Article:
Emma Hayes and Erin Cuthbert after losing 4-1 to Arsenal
Image: Cuthbert (right) says Emma Hayes' (left) side work best when playing under pressure and adversity

"That's what I would say about the time I've been at the club - it doesn't matter how you win, just as long as you win."

Yet there's an issue. How Chelsea win may be important. The goal difference situation in the Women's Super League title race means that winning big and winning pretty counts for something. One missed chance in front of goal, or one clumsy mistake at the back, and it could be crucial.

Not that Chelsea, Hayes or her mini-me are thinking about changing how they approach things. "This part of the season there is no room for slip-ups in any case," says the Scottish midfielder.

"With the goal difference situation, we have to take care of our business and hope that's enough. If we do that, then everybody's conscience is clear to say we gave it our best shot."

There is a huge challenge of trying to avoid slip-ups in such a busy schedule. Chelsea can win four trophies in the space of 55 days - most matches between now and May 25 will involve playing every three days.


"From a footballing point of view, you don't get as much tactics or preparation as you'd like," says Cuthbert, when asked about the struggles of a quadruple chase.

"You maybe go into the game maybe feeling less underprepared because the meetings are really crammed in.

"But I think in the same respect, it's good because it's fresh in your mind. You've not discussed an opponent four days before and then go into the game going 'I don't actually remember what we spoke about'. It's all in the day before the game so it's all fresh."

It is why Chelsea can win comfortably in Amsterdam in midweek, then win against West Ham at the weekend. This week, it's the second leg against Ajax at Stamford Bridge on Wednesday night, followed by a Continental Cup final against Arsenal at Molineux.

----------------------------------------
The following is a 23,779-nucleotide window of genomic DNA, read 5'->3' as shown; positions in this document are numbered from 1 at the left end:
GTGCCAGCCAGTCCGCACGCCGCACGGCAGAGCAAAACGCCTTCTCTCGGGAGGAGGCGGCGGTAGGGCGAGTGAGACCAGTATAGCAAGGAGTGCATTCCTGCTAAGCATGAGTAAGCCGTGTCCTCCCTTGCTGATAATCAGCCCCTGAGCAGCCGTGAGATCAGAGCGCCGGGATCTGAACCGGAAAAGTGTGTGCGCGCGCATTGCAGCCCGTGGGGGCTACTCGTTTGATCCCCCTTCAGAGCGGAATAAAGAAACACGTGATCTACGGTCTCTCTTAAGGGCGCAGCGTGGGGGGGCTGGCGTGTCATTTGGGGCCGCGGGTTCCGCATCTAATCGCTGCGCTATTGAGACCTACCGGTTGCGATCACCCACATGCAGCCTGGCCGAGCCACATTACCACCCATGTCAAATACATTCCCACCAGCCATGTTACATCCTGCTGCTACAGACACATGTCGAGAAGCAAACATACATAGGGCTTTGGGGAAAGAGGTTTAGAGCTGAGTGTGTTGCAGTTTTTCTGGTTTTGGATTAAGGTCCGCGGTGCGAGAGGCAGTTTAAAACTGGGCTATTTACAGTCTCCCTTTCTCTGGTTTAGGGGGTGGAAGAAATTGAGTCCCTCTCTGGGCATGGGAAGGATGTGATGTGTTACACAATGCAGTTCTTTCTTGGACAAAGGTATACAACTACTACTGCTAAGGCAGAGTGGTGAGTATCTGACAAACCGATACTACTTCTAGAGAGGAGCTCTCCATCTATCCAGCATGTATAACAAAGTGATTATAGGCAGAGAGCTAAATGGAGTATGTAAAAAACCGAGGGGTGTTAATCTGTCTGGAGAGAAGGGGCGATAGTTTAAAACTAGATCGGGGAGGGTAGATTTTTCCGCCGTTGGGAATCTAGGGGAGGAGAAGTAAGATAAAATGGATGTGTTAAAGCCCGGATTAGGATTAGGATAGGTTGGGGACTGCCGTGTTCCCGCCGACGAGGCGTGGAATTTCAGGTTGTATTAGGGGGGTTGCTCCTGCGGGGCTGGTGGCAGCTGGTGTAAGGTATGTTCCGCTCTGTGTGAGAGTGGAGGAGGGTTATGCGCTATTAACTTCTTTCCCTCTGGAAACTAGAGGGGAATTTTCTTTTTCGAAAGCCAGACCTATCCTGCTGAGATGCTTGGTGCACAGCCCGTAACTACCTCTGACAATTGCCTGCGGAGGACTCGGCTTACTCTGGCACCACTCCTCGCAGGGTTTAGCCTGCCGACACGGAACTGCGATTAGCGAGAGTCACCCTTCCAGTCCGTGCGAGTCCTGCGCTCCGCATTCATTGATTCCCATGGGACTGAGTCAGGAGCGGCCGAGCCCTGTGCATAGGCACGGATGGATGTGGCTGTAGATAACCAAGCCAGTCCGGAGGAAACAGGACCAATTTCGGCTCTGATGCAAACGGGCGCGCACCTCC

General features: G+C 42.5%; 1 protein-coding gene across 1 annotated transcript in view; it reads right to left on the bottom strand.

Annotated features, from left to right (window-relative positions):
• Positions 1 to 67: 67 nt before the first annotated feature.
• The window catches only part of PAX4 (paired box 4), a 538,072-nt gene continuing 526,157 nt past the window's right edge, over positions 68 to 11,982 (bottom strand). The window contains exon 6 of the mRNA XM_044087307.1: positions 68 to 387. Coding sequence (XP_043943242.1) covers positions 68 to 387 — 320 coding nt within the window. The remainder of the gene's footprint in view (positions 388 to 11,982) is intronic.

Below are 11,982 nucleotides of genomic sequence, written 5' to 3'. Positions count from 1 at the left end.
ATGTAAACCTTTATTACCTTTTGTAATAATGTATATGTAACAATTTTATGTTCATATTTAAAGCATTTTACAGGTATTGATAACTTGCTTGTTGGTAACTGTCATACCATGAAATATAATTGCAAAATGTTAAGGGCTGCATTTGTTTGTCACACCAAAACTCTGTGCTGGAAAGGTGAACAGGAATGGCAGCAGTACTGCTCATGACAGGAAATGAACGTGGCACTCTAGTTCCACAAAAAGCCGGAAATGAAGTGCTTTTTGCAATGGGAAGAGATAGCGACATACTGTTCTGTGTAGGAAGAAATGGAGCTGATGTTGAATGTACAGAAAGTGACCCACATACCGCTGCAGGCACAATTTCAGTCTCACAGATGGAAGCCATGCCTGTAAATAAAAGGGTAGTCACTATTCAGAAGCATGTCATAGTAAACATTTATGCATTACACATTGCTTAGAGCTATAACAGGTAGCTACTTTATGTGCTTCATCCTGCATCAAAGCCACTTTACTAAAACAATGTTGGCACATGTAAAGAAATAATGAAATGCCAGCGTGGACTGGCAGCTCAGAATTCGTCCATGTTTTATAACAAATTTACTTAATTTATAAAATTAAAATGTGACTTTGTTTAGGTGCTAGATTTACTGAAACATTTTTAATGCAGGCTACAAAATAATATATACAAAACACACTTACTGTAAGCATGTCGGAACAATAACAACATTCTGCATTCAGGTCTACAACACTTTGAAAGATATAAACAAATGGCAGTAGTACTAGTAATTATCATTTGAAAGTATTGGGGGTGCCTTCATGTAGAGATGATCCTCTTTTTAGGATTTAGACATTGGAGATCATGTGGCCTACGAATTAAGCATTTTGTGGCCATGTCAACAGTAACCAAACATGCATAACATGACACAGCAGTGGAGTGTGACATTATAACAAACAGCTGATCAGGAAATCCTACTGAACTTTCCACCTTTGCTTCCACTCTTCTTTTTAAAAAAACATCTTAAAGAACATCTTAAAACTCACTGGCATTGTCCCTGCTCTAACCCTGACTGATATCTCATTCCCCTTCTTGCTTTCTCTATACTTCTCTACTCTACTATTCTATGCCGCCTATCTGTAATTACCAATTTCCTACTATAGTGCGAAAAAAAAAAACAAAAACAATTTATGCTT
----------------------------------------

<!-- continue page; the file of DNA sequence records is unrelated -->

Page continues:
But again, this schedule a challenge Cuthbert embraces. "It's really difficult to balance, but as players, we enjoy this part of the season the most.

Cuthbert says she finds the best version of herself in the business end of the season
Image: Cuthbert says she finds the best version of herself in the business end of the season

"We don't want to be on the training pitch all the time, doing tactics. As much as Emma might love to, we want to be playing and being involved in the games that matter.

"In the business end of the season, you probably see my best version in terms of who I am. I love being so on it, focused, and driven."

So driven, in fact, that there is no room for life outside of Chelsea's quadruple bid. Training ground to work, home to rest. That's the name of Cuthbert's game for the next few months.

"Away from the game, I don't spend as much time socialising. I can't," she says. "You go home, your legs are tired, you're recovering from the game and you're focusing on the next game.

"I don't want to give myself any excuses that if I had a bad game, it's because I went for a coffee or I went out to a restaurant or I went out and played golf.

"I am very much based on giving myself no excuses and give myself every chance that I've prepared the right way for the game. And I have a bad game, I can't blame it on anything.

"Of course, I would like to socialise. But I like to win trophies more."

Watch the Women's Super League season run-in between now and May 18 live on Sky Sports.